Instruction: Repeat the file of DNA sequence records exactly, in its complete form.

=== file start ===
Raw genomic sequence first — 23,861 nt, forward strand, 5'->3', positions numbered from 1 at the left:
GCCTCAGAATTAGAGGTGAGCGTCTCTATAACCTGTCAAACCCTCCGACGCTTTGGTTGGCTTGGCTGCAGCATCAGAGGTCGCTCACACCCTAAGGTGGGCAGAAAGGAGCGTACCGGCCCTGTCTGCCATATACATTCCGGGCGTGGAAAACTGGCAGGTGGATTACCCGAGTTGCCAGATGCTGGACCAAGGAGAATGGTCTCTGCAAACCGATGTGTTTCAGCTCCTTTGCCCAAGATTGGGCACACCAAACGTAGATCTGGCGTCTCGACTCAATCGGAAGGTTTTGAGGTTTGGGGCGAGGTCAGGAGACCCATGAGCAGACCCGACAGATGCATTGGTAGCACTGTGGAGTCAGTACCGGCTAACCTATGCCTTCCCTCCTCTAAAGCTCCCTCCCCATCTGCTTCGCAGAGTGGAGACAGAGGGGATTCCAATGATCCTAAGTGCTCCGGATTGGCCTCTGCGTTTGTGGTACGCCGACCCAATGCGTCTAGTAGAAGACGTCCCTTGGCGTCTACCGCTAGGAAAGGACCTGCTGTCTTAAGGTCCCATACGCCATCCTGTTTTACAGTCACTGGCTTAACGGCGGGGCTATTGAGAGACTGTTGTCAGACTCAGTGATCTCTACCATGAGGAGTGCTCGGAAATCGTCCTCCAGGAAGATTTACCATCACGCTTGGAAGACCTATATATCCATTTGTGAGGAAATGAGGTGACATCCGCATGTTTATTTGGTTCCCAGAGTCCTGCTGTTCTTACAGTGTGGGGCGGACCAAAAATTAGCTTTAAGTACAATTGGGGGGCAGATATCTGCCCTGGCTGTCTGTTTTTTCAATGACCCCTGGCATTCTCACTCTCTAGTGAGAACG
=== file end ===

Raw genomic sequence first — 23,861 nt, forward strand, 5'->3', positions numbered from 1 at the left:
GCCTCAGAATTAGAGGTGAGCGTCTCTATAACCTGTCAAACCCTCCGACGCTTTGGTTGGCTTGGCTGCAGCATCAGAGGTCGCTCACACCCTAAGGTGGGCAGAAAGGAGCGTACCGGCCCTGTCTGCCATATACATTCCGGGCGTGGAAAACTGGCAGGTGGATTACCCGAGTTGCCAGATGCTGGACCAAGGAGAATGGTCTCTGCAAACCGATGTGTTTCAGCTCCTTTGCCCAAGATTGGGCACACCAAACGTAGATCTGGCGTCTCGACTCAATCGGAAGGTTTTGAGGTTTGGGGCGAGGTCAGGAGACCCATGAGCAGACCCGACAGATGCATTGGTAGCACTGTGGAGTCAGTACCGGCTAACCTATGCCTTCCCTCCTCTAAAGCTCCCTCCCCATCTGCTTCGCAGAGTGGAGACAGAGGGGATTCCAATGATCCTAAGTGCTCCGGATTGGCCTCTGCGTTTGTGGTACGCCGACCCAATGCGTCTAGTAGAAGACGTCCCTTGGCGTCTACCGCTAGGAAAGGACCTGCTGTCTTAAGGTCCCATACGCCATCCTGTTTTACAGTCACTGGCTTAACGGCGGGGCTATTGAGAGACTGTTGTCAGACTCAGTGATCTCTACCATGAGGAGTGCTCGGAAATCGTCCTCCAGGAAGATTTACCATCACGCTTGGAAGACCTATATATCCATTTGTGAGGAAATGAGGTGACATCCGCATGTTTATTTGGTTCCCAGAGTCCTGCTGTTCTTACAGTGTGGGGCGGACCAAAAATTAGCTTTAAGTACAATTGGGGGGCAGATATCTGCCCTGGCTGTCTGTTTTTTCAATGACCCCTGGCATTCTCACTCTCTAGTGAGAACG